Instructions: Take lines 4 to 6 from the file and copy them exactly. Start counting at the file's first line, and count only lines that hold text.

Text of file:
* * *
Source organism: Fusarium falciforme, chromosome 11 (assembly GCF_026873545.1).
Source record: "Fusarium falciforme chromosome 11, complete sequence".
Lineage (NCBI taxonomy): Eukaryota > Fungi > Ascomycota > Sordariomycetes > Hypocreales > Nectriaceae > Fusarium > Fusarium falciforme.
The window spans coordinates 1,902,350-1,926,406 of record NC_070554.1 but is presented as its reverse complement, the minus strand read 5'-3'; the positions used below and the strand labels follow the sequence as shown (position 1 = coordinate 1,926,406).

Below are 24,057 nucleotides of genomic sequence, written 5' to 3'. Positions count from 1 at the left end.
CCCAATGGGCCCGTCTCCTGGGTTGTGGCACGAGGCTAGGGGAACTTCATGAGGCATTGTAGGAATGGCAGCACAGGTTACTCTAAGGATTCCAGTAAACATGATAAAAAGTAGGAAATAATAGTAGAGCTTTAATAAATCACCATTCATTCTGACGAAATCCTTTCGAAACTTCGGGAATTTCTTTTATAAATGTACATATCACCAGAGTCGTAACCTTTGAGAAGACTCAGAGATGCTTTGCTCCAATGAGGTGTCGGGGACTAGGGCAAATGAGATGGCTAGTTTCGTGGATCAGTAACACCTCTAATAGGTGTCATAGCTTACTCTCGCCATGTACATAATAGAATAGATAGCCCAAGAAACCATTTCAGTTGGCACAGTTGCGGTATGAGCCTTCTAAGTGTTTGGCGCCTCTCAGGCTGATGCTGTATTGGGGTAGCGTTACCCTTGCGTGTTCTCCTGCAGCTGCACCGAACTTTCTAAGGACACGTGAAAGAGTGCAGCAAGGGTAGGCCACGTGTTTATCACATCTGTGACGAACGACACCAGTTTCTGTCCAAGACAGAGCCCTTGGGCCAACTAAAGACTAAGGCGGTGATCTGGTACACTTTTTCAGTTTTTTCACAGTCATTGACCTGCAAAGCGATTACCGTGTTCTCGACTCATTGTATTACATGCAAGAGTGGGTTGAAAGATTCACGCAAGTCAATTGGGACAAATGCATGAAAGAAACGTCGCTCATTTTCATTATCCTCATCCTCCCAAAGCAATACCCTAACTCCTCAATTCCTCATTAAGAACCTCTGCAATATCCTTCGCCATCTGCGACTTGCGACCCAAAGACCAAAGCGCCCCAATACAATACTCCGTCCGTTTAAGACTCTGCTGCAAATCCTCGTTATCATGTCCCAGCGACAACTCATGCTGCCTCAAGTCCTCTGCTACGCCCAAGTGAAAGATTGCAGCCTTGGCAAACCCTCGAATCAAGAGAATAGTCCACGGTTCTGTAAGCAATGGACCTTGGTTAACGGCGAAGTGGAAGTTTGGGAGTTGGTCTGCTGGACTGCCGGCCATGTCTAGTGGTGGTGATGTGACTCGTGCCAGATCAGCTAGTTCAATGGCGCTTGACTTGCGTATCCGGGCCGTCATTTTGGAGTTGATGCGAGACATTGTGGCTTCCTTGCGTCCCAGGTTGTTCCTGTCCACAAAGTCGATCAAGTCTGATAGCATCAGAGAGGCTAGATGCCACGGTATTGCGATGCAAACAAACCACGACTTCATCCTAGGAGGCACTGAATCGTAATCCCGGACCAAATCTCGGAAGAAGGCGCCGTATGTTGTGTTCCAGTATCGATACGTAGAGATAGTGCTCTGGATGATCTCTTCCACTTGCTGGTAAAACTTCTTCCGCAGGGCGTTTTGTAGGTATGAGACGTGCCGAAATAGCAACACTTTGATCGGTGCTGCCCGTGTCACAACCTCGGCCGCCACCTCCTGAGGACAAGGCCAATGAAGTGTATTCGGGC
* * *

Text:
The window spans coordinates 1,902,350-1,926,406 of record NC_070554.1 but is presented as its reverse complement, the minus strand read 5'-3'; the positions used below and the strand labels follow the sequence as shown (position 1 = coordinate 1,926,406).

Below are 24,057 nucleotides of genomic sequence, written 5' to 3'. Positions count from 1 at the left end.
CCCAATGGGCCCGTCTCCTGGGTTGTGGCACGAGGCTAGGGGAACTTCATGAGGCATTGTAGGAATGGCAGCACAGGTTACTCTAAGGATTCCAGTAAACATGATAAAAAGTAGGAAATAATAGTAGAGCTTTAATAAATCACCATTCATTCTGACGAAATCCTTTCGAAACTTCGGGAATTTCTTTTATAAATGTACATATCACCAGAGTCGTAACCTTTGAGAAGACTCAGAGATGCTTTGCTCCAATGAGGTGTCGGGGACTAGGGCAAATGAGATGGCTAGTTTCGTGGATCAGTAACACCTCTAATAGGTGTCATAGCTTACTCTCGCCATGTACATAATAGAATAGATAGCCCAAGAAACCATTTCAGTTGGCACAGTTGCGGTATGAGCCTTCTAAGTGTTTGGCGCCTCTCAGGCTGATGCTGTATTGGGGTAGCGTTACCCTTGCGTGTTCTCCTGCAGCTGCACCGAACTTTCTAAGGACACGTGAAAGAGTGCAGCAAGGGTAGGCCACGTGTTTATCACATCTGTGACGAACGACACCAGTTTCTGTCCAAGACAGAGCCCTTGGGCCAACTAAAGACTAAGGCGGTGATCTGGTACACTTTTTCAGTTTTTTCACAGTCATTGACCTGCAAAGCGATTACCGTGTTCTCGACTCATTGTATTACATGCAAGAGTGGGTTGAAAGATTCACGCAAGTCAATTGGGACAAATGCATGAAAGAAACGTCGCTCATTTTCATTATCCTCATCCTCCCAAAGCAATACCCTAACTCCTCAATTCCTCATTAAGAACCTCTGCAATATCCTTCGCCATCTGCGACTTGCGACCCAAAGACCAAAGCGCCCCAATACAATACTCCGTCCGTTTAAGACTCTGCTGCAAATCCTCGTTATCATGTCCCAGCGACAACTCATGCTGCCTCAAGTCCTCTGCTACGCCCAAGTGAAAGATTGCAGCCTTGGCAAACCCTCGAATCAAGAGAATAGTCCACGGTTCTGTAAGCAATGGACCTTGGTTAACGGCGAAGTGGAAGTTTGGGAGTTGGTCTGCTGGACTGCCGGCCATGTCTAGTGGTGGTGATGTGACTCGTGCCAGATCAGCTAGTTCAATGGCGCTTGACTTGCGTATCCGGGCCGTCATTTTGGAGTTGATGCGAGACATTGTGGCTTCCTTGCGTCCCAGGTTGTTCCTGTCCACAAAGTCGATCAAGTCTGATAGCATCAGAGAGGCTAGATGCCACGGTATTGCGATGCAAACAAACCACGACTTCATCCTAGGAGGCACTGAATCGTAATCCCGGACCAAATCTCGGAAGAAGGCGCCGTATGTTGTGTTCCAGTATCGATACGTAGAGATAGTGCTCTGGATGATCTCTTCCACTTGCTGGTAAAACTTCTTCCGCAGGGCGTTTTGTAGGTATGAGACGTGCCGAAATAGCAACACTTTGATCGGTGCTGCCCGTGTCACAACCTCGGCCGCCACCTCCTGAGGACAAGGCCAATGAAGTGTATTCGGGC